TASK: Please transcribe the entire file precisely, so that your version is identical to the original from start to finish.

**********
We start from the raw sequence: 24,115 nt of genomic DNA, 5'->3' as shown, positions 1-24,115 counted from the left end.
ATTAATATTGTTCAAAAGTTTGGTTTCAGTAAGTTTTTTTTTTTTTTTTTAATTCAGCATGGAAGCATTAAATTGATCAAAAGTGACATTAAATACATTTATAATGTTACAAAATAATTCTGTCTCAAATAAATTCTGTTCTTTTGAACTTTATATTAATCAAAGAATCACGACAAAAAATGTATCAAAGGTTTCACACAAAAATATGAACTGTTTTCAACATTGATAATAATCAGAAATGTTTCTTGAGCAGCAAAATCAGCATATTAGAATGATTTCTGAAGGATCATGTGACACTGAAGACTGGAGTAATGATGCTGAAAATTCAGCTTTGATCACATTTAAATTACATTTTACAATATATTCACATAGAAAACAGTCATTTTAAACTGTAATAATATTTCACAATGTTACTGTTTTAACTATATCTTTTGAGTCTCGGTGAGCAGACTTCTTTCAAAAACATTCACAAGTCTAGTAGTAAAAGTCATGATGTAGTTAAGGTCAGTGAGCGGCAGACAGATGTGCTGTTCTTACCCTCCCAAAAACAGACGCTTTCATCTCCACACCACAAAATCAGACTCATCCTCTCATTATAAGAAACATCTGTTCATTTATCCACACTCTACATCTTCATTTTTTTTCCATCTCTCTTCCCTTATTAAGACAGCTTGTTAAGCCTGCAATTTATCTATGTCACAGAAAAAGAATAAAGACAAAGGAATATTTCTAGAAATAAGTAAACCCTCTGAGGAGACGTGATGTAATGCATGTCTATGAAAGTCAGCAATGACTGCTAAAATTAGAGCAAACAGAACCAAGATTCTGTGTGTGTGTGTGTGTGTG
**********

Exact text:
We start from the raw sequence: 24,115 nt of genomic DNA, 5'->3' as shown, positions 1-24,115 counted from the left end.
ATTAATATTGTTCAAAAGTTTGGTTTCAGTAAGTTTTTTTTTTTTTTTTTAATTCAGCATGGAAGCATTAAATTGATCAAAAGTGACATTAAATACATTTATAATGTTACAAAATAATTCTGTCTCAAATAAATTCTGTTCTTTTGAACTTTATATTAATCAAAGAATCACGACAAAAAATGTATCAAAGGTTTCACACAAAAATATGAACTGTTTTCAACATTGATAATAATCAGAAATGTTTCTTGAGCAGCAAAATCAGCATATTAGAATGATTTCTGAAGGATCATGTGACACTGAAGACTGGAGTAATGATGCTGAAAATTCAGCTTTGATCACATTTAAATTACATTTTACAATATATTCACATAGAAAACAGTCATTTTAAACTGTAATAATATTTCACAATGTTACTGTTTTAACTATATCTTTTGAGTCTCGGTGAGCAGACTTCTTTCAAAAACATTCACAAGTCTAGTAGTAAAAGTCATGATGTAGTTAAGGTCAGTGAGCGGCAGACAGATGTGCTGTTCTTACCCTCCCAAAAACAGACGCTTTCATCTCCACACCACAAAATCAGACTCATCCTCTCATTATAAGAAACATCTGTTCATTTATCCACACTCTACATCTTCATTTTTTTTCCATCTCTCTTCCCTTATTAAGACAGCTTGTTAAGCCTGCAATTTATCTATGTCACAGAAAAAGAATAAAGACAAAGGAATATTTCTAGAAATAAGTAAACCCTCTGAGGAGACGTGATGTAATGCATGTCTATGAAAGTCAGCAATGACTGCTAAAATTAGAGCAAACAGAACCAAGATTCTGTGTGTGTGTGTGTGTGTG